\documentclass[11pt]{scrartcl}
\usepackage{evan}
\begin{document}
\title{CodeForces 1698F}
\subtitle{Evan Chen}
\author{Twitch Solves ISL}
\date{Episode 110}
\maketitle
\section*{Problem}
There is a sequence $a = (a_1, \dots, a_n)$ of $n$ real numbers.
You may perform the following operation on it:
choose two integers $1 \le \ell \le r \le n$ where $a_l = a_r$,
and reverse the subsequence from the $\ell$\ts{th} to the $r$\ts{th} element,
i.e.\ change $(a_\ell, a_{\ell + 1}, \ldots, a_{r - 1}, a_r)$
to $(a_r, a_{r-1}, \ldots, a_{l+1}, a_\ell)$.
Given another sequence $b = (b_1, \dots, b_n)$,
determine in $O(n \log n)$ time
whether there exists a finite sequence of moves changing $a$ into $b$.
\section*{Video}
\href{https://www.youtube.com/watch?v=h3CEfCfK924&list=PLi6h8GM1FA6yHh4gDk_ZYezmncU1EJUmZ}{\texttt{https://youtu.be/h3CEfCfK924}}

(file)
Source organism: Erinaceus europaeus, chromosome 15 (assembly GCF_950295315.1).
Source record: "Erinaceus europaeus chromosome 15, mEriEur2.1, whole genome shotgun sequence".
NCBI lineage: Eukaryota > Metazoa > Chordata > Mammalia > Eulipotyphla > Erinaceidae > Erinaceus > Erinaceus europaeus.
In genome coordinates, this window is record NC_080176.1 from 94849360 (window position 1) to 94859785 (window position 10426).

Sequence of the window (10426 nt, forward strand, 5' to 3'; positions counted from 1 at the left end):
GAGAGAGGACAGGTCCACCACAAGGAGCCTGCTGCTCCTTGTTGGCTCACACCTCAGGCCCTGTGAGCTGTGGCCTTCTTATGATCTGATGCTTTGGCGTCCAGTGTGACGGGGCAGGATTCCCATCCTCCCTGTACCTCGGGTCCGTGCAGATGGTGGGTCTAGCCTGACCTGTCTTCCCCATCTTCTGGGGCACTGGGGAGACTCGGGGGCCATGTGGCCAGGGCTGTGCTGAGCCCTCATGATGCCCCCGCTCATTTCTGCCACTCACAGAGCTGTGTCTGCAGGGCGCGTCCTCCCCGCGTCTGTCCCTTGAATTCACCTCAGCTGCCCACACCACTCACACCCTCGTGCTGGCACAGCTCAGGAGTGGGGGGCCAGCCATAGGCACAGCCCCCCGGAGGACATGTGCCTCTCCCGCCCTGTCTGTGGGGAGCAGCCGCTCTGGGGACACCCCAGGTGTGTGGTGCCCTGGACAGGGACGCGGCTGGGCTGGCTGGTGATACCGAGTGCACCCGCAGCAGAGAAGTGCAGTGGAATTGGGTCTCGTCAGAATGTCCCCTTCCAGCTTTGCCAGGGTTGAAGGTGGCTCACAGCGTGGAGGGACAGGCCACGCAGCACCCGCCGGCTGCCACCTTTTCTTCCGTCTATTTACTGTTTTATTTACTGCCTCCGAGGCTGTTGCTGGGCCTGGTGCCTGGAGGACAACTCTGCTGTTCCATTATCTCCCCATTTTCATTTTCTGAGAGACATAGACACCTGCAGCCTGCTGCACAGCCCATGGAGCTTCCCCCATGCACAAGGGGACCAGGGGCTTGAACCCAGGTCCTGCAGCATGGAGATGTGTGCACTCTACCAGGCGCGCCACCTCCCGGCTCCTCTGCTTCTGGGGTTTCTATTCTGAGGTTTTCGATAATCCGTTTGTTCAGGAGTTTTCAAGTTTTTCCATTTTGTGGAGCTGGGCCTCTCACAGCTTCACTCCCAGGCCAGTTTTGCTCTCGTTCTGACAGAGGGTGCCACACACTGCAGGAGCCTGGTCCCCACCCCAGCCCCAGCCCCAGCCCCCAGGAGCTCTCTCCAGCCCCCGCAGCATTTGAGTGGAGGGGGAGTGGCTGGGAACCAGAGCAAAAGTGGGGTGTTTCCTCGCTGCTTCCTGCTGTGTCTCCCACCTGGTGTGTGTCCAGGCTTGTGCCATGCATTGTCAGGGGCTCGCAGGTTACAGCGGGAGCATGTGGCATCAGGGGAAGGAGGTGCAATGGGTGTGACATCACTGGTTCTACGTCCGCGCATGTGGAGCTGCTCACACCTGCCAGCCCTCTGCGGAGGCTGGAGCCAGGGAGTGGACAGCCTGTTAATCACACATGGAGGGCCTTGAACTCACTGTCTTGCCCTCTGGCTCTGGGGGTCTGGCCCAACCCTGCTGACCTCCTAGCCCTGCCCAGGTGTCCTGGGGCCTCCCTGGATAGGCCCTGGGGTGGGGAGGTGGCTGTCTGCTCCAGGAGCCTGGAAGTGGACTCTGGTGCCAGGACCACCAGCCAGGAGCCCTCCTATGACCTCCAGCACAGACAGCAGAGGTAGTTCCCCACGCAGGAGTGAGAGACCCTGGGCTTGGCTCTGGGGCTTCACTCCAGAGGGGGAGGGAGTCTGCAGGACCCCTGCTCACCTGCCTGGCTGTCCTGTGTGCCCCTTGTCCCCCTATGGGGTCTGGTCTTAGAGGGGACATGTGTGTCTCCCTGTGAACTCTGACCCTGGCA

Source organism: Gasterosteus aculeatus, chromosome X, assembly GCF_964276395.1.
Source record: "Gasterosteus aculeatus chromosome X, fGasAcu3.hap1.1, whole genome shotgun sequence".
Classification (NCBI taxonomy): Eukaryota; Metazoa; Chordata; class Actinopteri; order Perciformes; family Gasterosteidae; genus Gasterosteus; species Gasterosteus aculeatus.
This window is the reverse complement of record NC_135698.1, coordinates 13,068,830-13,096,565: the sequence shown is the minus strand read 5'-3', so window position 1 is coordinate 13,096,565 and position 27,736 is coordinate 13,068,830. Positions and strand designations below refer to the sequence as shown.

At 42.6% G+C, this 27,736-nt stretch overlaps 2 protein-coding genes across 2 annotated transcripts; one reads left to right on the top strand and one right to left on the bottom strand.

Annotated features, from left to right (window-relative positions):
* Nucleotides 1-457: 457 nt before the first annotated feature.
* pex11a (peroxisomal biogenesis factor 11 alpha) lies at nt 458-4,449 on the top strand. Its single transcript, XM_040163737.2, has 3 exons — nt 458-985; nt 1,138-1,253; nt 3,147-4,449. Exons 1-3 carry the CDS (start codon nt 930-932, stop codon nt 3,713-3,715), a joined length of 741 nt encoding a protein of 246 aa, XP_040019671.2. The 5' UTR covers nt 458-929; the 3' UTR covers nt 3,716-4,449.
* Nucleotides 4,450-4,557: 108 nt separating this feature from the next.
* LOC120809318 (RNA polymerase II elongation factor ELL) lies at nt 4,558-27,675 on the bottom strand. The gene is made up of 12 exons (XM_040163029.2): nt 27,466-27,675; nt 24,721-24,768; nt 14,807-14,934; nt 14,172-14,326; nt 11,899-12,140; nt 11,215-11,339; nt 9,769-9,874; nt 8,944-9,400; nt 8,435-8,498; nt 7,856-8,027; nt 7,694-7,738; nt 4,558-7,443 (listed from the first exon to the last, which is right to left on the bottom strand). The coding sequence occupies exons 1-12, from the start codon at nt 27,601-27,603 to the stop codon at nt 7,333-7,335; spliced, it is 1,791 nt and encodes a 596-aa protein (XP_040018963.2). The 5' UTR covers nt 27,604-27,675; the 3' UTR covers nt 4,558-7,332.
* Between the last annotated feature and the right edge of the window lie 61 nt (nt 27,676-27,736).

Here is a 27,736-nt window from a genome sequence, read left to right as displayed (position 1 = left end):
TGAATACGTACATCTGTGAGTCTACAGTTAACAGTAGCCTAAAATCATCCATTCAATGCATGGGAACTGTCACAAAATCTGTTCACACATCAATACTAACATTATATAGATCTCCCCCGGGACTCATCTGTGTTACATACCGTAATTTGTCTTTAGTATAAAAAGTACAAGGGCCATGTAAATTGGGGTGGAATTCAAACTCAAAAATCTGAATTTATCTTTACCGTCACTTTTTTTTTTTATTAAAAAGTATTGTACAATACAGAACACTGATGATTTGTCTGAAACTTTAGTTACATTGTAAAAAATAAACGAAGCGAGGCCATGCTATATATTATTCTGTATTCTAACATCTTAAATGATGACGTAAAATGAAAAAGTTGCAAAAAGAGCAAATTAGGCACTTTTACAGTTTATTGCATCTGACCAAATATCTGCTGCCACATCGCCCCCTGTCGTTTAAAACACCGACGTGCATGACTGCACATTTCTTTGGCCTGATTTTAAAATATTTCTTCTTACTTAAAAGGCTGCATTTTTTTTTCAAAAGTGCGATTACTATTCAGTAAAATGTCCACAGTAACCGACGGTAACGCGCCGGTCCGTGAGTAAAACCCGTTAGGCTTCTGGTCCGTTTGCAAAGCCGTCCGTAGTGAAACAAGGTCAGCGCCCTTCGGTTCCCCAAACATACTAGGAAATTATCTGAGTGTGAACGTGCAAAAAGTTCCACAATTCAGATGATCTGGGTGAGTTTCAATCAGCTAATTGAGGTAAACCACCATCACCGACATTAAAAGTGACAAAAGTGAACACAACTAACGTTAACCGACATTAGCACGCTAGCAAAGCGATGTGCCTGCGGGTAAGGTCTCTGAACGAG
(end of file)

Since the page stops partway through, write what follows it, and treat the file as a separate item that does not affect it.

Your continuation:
\section*{External Link}
\url{https://codeforces.com/problemset/problem/1698/F}
\newpage
\section*{Solution}
We give two invariants:
\begin{itemize}
\ii The leftmost and rightmost elements obviously never change.
\ii Construct an undirected graph $G$ on the set of real numbers
by creating one edge $\{a_i, a_{i+1}\}$ for each $i=1,\dots,n-1$,
self-loops and multiple edges allowed (hence exactly $n-1$ edges).
Then $G$ never changes.
\end{itemize}
\begin{claim*}
If these invariants are the same between $a$ and $b$,
then it's possible to take $a$ to $b$.
\end{claim*}
\begin{proof}
By induction on $n$.
Let $a_1 = b_1 = x$ and $b_2 = y$.
We know $x$ is next to $y$ somewhere,
so perform a move to make the second element of $a$ equal to $y$.
Then continue the induction.
\end{proof}
\end{document}